In The News
Walker and Clark: True crimes and misdemeanors at county
By Dominique Paul Noth
Editor, Labor Press
America’s biggest crooks stay just this side of the law while crippling our economy with misdeeds – yet get rewarded when taxpayers must bail out their bad practices.
That sense of imbalance underlies the general Tea Party vilification of the largest banks (despite acknowledgement that even worse would have happened without a rescue). It’s the specific anger in a different political movement -- the national AFL-CIO “pay up or else” campaign in March demanding banks pay back the federal taxpayers and restore loans to suffering consumers and small businesses before they lard their employees with bonuses.
Some things are obviously illegal and some activities are harmful and inhumane but still legal – and the public doesn’t much care about such differentials unless it gets angry enough. Citizens have been slow to catch on to such shell games because of ideological camouflage, but as the generally Republican banker CEOS have learned, look out when they do.
Also, look out if you’re a politician who pretends to save taxpayer money when actually savaging the local economy by wasting money. Ideology won’t protect you when the ceiling caves in. Lies and false promises may not bring prosecutors to the door but they can raise a tide of anger. You can skate on the edge with dictatorial decisions that insult good workers, you can refuse concessions offered by unions, and you can eliminate hundreds of jobs and squash the economic base without helping matters -- but beware when the public catches on.
Take County Executive Scott Walker’s claim about saving the taxpayers’ money because he opposes quality of life taxes. To justify his latest round of 76 layoffs of real workers in real jobs, he pulled figures from somewhere (his rectum?) that he would save millions of dollars, while no analyst can find this money, as the public couldn’t from his earlier layoffs. It’s another after-hours attempt to produce the balanced budget he’s required to do but once again hasn’t.
Now it isn’t clearly a crime to increase the cost of county operations while decreasing services, but it becomes obvious when the higher tax bills come in that this is all hoopla. There’s no law requiring the public to understand hard numbers, but there is a point when it becomes too obvious to ignore, such as increasing the taxpayer portion of the pension plan despite election promises.
Walker believes he can even handle this to stoke his anti-tax image as he runs for governor, but ineptitude and excessive grabbing keeps creeping into the public consciousness. Just as with the banks.
Hundreds of taxpayers, county workers, were required by law to live in the county. When they were eliminated by Walker’s devices, it was admittedly not because there wasn’t work to be done. It just meant fewer employed people to own homes or rent apartments, helping the county pay for services. In their place are private employees at lower wages and few or no benefits, who can live anywhere. They put greater pressure on all government safety nets while their bosses get a cut of county taxpayer money.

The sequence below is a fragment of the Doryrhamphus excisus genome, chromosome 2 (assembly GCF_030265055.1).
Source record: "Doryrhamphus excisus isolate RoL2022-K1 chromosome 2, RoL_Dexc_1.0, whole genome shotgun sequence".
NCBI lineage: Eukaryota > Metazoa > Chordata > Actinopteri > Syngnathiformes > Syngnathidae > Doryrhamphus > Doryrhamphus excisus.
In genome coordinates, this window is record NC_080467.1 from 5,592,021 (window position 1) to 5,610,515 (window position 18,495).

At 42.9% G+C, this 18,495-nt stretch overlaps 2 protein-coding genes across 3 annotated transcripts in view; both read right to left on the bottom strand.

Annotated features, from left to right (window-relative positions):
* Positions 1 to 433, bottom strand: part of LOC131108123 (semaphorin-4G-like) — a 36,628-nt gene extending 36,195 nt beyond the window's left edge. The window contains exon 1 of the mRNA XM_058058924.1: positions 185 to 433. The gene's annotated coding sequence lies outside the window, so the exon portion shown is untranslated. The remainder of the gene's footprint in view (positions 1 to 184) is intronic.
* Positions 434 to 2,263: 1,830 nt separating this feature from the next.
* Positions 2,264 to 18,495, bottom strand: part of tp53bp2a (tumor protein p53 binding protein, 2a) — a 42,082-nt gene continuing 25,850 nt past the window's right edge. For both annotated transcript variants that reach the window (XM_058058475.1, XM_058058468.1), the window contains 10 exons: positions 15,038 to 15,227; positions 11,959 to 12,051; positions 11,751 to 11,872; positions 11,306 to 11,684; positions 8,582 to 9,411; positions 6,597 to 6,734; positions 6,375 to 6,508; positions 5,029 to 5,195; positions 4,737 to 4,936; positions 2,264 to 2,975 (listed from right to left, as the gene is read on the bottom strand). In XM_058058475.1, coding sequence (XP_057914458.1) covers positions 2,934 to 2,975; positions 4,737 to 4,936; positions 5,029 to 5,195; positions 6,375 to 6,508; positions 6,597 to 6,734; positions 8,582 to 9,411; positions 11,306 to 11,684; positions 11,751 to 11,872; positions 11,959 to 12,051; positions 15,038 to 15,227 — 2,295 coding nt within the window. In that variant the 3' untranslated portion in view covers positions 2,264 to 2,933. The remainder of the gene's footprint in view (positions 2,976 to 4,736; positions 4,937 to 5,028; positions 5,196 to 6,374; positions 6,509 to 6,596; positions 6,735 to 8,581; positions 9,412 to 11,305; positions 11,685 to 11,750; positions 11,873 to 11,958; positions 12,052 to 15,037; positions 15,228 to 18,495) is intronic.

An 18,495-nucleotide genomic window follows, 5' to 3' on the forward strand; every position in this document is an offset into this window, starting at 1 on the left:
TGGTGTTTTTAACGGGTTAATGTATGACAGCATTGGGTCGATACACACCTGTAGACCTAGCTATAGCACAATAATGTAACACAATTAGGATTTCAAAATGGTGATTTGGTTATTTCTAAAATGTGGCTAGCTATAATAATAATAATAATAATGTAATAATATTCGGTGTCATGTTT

How long before that reality sinks in? Not long, because some of these Walker games have cut close to the edge of legal consequence. Forced by law as it would under Democrat or Republican administrations, the state has had to step in and rescue Walker’s administration from bad and inadequate use of public money that violated regulations, meaning state and federal agencies are spending more taxpayer money in bailout and rescue.
Some remedies may be possible in the courts over Walker’s violation of union bargaining rights, but residents have no such recourse as they pay more for parks, courts, busses, law enforcement, family programs and so forth.
Contrast the millions of dollars wasted for county taxpayers through such shenanigans with the more recent headlines about political misbehavior.
Don’t misunderstand. There is no justification, never will be, for Toni Clark. The resigned county supervisor committed a felony and will spend six months in jail for diverting $6,450 in contributions to her election campaigns over seven years to feed her personal financial difficulties and support her gambling addiction. That’s not taxpayer money, and not a huge sum, less than $1,000 a year. But it is an unforgivable violation of the public trust, a slap in the face of those who believed in her ideals and contributed to her campaign.
It surely raises the specter of payoffs, though prosecutors found no such behavior and cited her personal issues, not her civic work. In church she might be forgiven as weak, desperate and sinful, but in the public area, this is inexcusable. Particularly as those she most offended were the lowest-income residents she had always made of point of championing. Imagine how they must feel. Such a personal lapse can’t be tolerated in public office even if slick Willies and bad management might cost taxpayers real millions.
So prosecutors are right to scrutinize the accounts of public officials as required by law, violations that can be quickly uncovered. But talk to those prosecutors and they wish there were reporting regulations up the white collar chain to examine more than the low-hanging fruit.
It’s a good warning for any politician tempted to pose for holy cards about ethics, as Walker did in his statement on the Clark case, when the pubic knows there are other kinds of ethical missteps. Those don’t make the courtrooms, but they do show up at the polls.